Money matters in education. Someone needs to tell Mitch McConnell that.
The Senate majority leader said on April 22 that the federal government should let states battling COVID-19 go bankrupt rather than supplying critical aid. Given that the CARES Act barely relieves pressure on states’ already strained education budgets, bankruptcy severs a lifeline for students in low-wealth areas with longstanding challenges in accessing quality education.
The inequities in K-12 public school funding are well understood. Currently, schools get roughly 45 percent of their funding from the local level, or local property taxes. This is fine if you live in a neighborhood with a country club, but it is problematic if you live in an area without working streetlights. In towns like Greenwich, Connecticut, where property values are in the millions, tax revenues are higher, which means a greater share of schools’ budgets are satisfied by local funding. In low-income neighborhoods, like Hartford, Connecticut, where property values generate much lower revenue, schools are left dependent on state and federal funding.
In a perfect system, the state and federal government would fill in the gaps. But we are far from a perfect system. Since the financial crisis of 2008, combined state and local funding dropped in 36 states — largely as a result of steep tax cuts and rising education costs. During this time, public school enrollment steadily increased by over 1 million students. Meanwhile, over 300,000 education jobs have vanished. That means that nearly three-quarters of states across the country slashed education spending at a time when schools were ballooning and families were reeling from job loss.
You might be tempted to think schools are becoming more resourceful. You might be thinking that schools are trimming waste or spending more efficiently to educate their students.
Evidence suggests that’s not the case. The National Bureau of Economic Research found that per-pupil spending cuts in the wake of the Great Recession led to drops in test scores and college matriculation. The majority of schools are scrambling to serve more students with less money. This is not efficiency. This is a failure in policy and leadership.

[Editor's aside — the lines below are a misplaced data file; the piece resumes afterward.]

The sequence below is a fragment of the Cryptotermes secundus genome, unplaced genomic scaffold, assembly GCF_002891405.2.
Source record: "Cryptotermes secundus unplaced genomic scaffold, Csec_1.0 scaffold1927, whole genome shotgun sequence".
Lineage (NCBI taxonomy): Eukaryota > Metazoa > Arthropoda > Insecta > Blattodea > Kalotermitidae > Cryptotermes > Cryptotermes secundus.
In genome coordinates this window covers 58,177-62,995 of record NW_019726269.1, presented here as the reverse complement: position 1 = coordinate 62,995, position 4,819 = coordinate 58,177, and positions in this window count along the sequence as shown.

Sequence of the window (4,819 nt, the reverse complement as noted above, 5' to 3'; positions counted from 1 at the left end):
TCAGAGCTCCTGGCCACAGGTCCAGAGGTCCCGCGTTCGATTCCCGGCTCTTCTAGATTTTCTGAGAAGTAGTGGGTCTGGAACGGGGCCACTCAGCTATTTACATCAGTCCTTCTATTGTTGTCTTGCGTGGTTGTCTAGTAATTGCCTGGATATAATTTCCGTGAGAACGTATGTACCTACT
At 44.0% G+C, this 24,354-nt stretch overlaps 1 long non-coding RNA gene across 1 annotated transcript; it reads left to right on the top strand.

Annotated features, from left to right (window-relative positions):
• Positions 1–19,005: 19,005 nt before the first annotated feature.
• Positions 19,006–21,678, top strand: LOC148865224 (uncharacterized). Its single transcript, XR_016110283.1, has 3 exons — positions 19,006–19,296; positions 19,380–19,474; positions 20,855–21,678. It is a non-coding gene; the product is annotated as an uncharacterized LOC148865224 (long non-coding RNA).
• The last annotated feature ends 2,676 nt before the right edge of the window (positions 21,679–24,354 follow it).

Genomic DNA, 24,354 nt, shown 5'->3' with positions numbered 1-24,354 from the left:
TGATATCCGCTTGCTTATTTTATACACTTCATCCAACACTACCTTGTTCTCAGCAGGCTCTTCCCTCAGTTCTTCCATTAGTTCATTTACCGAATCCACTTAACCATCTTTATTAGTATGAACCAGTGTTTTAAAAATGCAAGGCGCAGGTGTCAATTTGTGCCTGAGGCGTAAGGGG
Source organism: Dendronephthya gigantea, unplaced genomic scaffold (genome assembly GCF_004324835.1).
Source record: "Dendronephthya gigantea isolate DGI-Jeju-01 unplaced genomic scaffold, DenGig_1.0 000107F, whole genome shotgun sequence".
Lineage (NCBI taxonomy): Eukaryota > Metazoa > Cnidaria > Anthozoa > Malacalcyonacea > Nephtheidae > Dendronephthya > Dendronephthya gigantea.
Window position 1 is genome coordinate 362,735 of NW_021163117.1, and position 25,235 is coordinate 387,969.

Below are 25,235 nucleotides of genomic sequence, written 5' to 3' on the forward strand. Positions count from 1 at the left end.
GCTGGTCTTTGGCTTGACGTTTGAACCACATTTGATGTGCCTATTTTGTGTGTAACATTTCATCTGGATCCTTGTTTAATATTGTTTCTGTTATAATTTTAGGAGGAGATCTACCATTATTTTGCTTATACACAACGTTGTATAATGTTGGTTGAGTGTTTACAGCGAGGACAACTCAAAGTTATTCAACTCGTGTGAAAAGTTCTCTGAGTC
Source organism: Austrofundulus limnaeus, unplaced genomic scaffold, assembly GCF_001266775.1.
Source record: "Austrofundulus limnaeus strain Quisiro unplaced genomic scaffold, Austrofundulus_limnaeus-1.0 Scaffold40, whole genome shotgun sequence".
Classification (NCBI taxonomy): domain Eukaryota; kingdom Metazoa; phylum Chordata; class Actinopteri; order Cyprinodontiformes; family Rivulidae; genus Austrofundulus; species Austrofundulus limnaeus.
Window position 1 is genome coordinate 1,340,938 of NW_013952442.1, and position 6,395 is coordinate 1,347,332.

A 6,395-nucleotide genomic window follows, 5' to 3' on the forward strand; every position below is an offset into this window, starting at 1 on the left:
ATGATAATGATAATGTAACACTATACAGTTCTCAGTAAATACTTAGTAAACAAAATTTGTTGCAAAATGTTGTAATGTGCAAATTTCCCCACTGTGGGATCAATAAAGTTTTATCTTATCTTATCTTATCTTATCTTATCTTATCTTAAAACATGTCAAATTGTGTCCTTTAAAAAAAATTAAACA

Unfortunately, there seems to be no urgency from the federal government to address this failure. In the midst of another global recession — and when analysts think the worst is yet ahead — McConnell wants to leave states and schools out to dry while bailing out large corporations. It seems like legislators repeatedly pit short-term economic interests against long-term educational ones, presenting a false dichotomy that regularly rewards corporate recklessness.
There is undoubtedly room for improvement in school spending. Poor accounting contributes to more funds going toward wealthy students than low-income students, primarily because wealthier areas draw more advanced, higher-paid teachers. One way to solve this is to revise the uniform salary schedule and include subject matter and student demographics into teacher pay, rather than seniority and credentials. However, the need to improve school accounting proves the need for more funding. Getting salary restructuring right requires resources.
Study after study has confirmed that school spending, especially when directed at retaining high quality teachers and reducing class sizes, has a positive impact on student outcomes — most significantly for students from low-income families. Investing in education narrows the achievement gap and increases future earnings drastically for students living in poor neighborhoods. Yet, despite the evidence, some legislators still prefer to give companies a pass over investing in our future.
Education inequities will get a lot worse after COVID-19, unless Congress acts now. Researchers project dramatic learning loss — up to 50 percent in math and 30 percent in reading — when students return to school. This is staggering given the expected knowledge loss over a typical summer break: 27 percent less math and 20 percent less reading compared to the previous school year. Additionally, many special education students — especially those with severe learning and physical disabilities — will require compensatory education, as this shutdown disproportionately sets back their learning and skills development.
Congress must use this opportunity to step up aid. While the $13.5 billion stimulus earmarked for K-12 public schools in the CARES Act is a good start, it is nowhere near enough. A group of superintendents, teachers’ unions, and family advocates are pushing legislators for roughly $200 billion in education funding to keep teachers in classrooms and provide remedial and trauma services once schools reopen.
Given that the American Recovery and Reinvestment Act of 2009 provided only $100 billion for education, winning more federal funding this time around will be an uphill battle. Governors must make education a priority and pressure Congress to set aside at least $200 billion in education funding that helps schools in the hardest-hit districts. Legislators should avoid the mistakes of the last recession, where stimulus money failed to adequately support schools in low-wealth districts and was pulled well before state budgets recovered.
What we need now is swift and equitable leadership. Threats of bankruptcy and shameless politicking will not cut it. We cannot afford to let our students fall through the cracks again.